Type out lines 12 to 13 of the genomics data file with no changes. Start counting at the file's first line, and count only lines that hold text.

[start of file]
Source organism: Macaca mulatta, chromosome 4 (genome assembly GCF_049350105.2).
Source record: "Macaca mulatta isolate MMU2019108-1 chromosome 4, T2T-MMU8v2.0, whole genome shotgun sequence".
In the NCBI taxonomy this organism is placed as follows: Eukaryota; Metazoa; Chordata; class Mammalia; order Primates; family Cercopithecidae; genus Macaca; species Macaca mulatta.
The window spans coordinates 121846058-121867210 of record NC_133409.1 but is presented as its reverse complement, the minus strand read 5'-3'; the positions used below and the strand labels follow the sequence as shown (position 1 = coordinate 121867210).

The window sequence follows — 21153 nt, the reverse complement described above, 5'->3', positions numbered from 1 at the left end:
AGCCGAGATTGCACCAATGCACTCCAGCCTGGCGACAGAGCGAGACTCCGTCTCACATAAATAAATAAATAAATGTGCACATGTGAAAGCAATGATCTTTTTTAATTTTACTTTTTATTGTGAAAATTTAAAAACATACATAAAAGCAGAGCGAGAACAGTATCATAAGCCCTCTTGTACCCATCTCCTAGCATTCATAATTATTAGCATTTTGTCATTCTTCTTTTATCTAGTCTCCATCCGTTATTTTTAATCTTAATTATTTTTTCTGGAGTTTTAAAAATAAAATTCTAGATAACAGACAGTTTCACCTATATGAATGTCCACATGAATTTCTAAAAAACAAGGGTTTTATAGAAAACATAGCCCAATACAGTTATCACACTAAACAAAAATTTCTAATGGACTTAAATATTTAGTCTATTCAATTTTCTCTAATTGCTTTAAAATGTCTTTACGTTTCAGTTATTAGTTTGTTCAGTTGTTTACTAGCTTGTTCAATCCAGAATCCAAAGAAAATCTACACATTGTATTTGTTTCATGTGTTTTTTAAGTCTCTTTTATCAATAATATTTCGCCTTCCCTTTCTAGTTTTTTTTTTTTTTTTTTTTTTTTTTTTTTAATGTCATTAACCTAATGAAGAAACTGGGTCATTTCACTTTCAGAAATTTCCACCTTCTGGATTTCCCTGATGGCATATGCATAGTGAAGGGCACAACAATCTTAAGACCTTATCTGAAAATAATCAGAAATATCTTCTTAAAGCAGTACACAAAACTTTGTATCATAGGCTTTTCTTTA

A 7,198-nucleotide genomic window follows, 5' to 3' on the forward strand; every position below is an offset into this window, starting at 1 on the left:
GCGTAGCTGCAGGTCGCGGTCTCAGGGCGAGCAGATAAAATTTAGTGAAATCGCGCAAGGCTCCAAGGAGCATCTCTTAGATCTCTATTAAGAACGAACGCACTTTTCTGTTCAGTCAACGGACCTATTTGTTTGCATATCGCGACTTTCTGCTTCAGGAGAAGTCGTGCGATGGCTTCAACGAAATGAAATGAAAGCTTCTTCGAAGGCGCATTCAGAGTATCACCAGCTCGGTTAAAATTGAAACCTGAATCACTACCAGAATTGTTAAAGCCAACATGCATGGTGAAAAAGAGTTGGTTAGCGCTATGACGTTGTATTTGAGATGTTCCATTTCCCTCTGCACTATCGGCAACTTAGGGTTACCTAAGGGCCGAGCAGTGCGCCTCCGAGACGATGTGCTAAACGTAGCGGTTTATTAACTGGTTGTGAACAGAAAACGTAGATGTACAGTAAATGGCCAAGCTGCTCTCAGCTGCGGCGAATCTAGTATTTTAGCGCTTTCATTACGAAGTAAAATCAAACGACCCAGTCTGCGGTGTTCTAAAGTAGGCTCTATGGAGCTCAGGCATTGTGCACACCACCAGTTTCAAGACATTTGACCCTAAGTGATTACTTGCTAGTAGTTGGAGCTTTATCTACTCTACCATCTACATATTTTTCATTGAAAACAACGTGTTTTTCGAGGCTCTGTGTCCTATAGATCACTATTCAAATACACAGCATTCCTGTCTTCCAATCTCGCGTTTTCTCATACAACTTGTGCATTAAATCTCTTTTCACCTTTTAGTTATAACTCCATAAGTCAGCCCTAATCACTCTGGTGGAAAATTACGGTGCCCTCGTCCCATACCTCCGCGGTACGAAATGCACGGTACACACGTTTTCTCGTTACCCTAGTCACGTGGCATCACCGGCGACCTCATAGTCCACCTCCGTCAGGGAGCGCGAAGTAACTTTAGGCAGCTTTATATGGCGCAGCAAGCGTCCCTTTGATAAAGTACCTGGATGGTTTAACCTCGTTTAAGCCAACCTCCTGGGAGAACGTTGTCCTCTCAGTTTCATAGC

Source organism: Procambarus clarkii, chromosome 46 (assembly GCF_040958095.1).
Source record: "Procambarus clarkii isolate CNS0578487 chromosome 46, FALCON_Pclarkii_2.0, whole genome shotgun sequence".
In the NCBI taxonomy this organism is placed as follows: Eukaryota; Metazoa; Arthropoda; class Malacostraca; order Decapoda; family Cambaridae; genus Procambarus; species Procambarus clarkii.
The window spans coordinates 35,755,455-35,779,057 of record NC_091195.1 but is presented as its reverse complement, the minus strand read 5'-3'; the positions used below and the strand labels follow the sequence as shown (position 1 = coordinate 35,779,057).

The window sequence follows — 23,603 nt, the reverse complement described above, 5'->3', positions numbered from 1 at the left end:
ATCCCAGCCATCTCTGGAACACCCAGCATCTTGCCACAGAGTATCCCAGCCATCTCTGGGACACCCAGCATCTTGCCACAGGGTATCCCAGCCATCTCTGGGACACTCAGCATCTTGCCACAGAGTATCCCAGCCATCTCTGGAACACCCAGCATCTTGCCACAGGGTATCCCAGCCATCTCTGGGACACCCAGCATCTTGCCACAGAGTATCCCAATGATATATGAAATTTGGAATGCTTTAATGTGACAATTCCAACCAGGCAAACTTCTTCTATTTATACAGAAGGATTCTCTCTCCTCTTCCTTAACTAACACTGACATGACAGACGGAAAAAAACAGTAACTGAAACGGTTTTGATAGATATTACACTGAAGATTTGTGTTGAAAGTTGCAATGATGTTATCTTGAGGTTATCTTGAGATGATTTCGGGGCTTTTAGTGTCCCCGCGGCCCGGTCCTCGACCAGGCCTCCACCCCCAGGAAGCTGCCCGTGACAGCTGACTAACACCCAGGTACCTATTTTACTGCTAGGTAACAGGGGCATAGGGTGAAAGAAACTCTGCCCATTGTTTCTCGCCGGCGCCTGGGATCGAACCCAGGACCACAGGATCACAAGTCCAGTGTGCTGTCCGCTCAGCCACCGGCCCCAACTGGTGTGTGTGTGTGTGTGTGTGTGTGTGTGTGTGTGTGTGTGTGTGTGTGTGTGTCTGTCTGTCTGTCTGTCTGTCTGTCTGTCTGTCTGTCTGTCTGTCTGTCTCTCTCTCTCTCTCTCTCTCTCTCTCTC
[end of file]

The window spans coordinates 35,755,455-35,779,057 of record NC_091195.1 but is presented as its reverse complement, the minus strand read 5'-3'; the positions used below and the strand labels follow the sequence as shown (position 1 = coordinate 35,779,057).

The window sequence follows — 23,603 nt, the reverse complement described above, 5'->3', positions numbered from 1 at the left end: